If you’re one of the many journalists and professionals who attended E3 2019 this year, you may want to change up your info. According to a tweet from journalist Sophia Narwitz (via Hype Break), the Entertainment Software Association (ESA) accidentally posted up the approved list of attending games journalist, YouTubers, and content creators.
The Entertainment Software Association doxxed over 2000 journalists & content creators. Due to a mishandling of information that has since been removed after I alerted them, full addresses, names, & phone numbers are potentially floating somewhere online: https://t.co/15RXIbGWrr
— Sophia Narwitz (@SophNar0747) August 2, 2019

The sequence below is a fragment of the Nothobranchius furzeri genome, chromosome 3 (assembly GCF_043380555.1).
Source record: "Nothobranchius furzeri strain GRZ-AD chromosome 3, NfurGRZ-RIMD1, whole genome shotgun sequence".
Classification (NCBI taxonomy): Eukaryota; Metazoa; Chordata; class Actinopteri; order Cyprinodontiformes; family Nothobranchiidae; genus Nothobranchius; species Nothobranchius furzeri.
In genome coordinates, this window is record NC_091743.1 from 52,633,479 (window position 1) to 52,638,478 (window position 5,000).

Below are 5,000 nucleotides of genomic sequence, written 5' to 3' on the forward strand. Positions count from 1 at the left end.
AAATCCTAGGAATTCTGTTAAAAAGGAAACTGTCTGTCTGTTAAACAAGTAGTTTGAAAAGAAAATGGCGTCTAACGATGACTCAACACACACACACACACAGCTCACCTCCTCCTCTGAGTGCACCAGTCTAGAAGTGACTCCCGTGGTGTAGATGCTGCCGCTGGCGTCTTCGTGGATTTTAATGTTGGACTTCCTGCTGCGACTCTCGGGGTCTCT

The list is a Microsoft Excel sheet featuring over 2,000 names featuring their outlets, their numbers, and their home/office addresses, and it has been on ESA’s website until Sophia Narwitz contacted them about this big error. The webpage has been taken down, but we do know that the Excel sheet is still online via archival sites. Still, that list contains a number of big names like IGN, GameSpot, and Polygon, alongside YouTube personalities like Greg Miller and YongYea.
That’s not the worst part: apparently, the list has been accessible since E3, so all this information has been out for a couple of months according to the tweets of journalist NGFrank2. At least in hosted file form like this one. After a complaint from another writer, the ESA was alerted about it but didn’t take any action for a month.
The ESA has yet to release an official statement regarding this breach of privacy. For now, we would like to inform our associates from Malaysia and Singapore who attended the prestigious show to protect themselves ASAP. Or maybe get a lawyer to sue the ESA.